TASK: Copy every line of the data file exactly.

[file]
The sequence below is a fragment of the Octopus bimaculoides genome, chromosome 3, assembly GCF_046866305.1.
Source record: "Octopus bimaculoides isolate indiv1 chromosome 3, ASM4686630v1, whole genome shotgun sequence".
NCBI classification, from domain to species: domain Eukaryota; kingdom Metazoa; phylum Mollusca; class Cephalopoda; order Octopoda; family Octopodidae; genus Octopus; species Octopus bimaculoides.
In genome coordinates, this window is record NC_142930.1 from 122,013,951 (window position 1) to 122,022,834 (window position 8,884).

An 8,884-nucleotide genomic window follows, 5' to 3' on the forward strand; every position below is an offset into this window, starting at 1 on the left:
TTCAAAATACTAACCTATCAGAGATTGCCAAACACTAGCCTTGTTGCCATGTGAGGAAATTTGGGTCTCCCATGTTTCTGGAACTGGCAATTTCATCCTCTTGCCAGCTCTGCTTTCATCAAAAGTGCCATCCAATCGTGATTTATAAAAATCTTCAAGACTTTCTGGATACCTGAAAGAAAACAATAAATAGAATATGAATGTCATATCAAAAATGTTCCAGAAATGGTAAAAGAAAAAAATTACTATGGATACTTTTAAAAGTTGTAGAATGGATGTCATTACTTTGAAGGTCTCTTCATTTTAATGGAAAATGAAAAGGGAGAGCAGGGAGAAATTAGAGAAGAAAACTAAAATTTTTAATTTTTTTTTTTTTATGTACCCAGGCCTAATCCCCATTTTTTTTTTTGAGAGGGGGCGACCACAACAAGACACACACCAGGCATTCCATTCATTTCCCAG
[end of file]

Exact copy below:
The sequence below is a fragment of the Octopus bimaculoides genome, chromosome 3, assembly GCF_046866305.1.
Source record: "Octopus bimaculoides isolate indiv1 chromosome 3, ASM4686630v1, whole genome shotgun sequence".
NCBI classification, from domain to species: domain Eukaryota; kingdom Metazoa; phylum Mollusca; class Cephalopoda; order Octopoda; family Octopodidae; genus Octopus; species Octopus bimaculoides.
In genome coordinates, this window is record NC_142930.1 from 122,013,951 (window position 1) to 122,022,834 (window position 8,884).

An 8,884-nucleotide genomic window follows, 5' to 3' on the forward strand; every position below is an offset into this window, starting at 1 on the left:
TTCAAAATACTAACCTATCAGAGATTGCCAAACACTAGCCTTGTTGCCATGTGAGGAAATTTGGGTCTCCCATGTTTCTGGAACTGGCAATTTCATCCTCTTGCCAGCTCTGCTTTCATCAAAAGTGCCATCCAATCGTGATTTATAAAAATCTTCAAGACTTTCTGGATACCTGAAAGAAAACAATAAATAGAATATGAATGTCATATCAAAAATGTTCCAGAAATGGTAAAAGAAAAAAATTACTATGGATACTTTTAAAAGTTGTAGAATGGATGTCATTACTTTGAAGGTCTCTTCATTTTAATGGAAAATGAAAAGGGAGAGCAGGGAGAAATTAGAGAAGAAAACTAAAATTTTTAATTTTTTTTTTTTTATGTACCCAGGCCTAATCCCCATTTTTTTTTTTGAGAGGGGGCGACCACAACAAGACACACACCAGGCATTCCATTCATTTCCCAG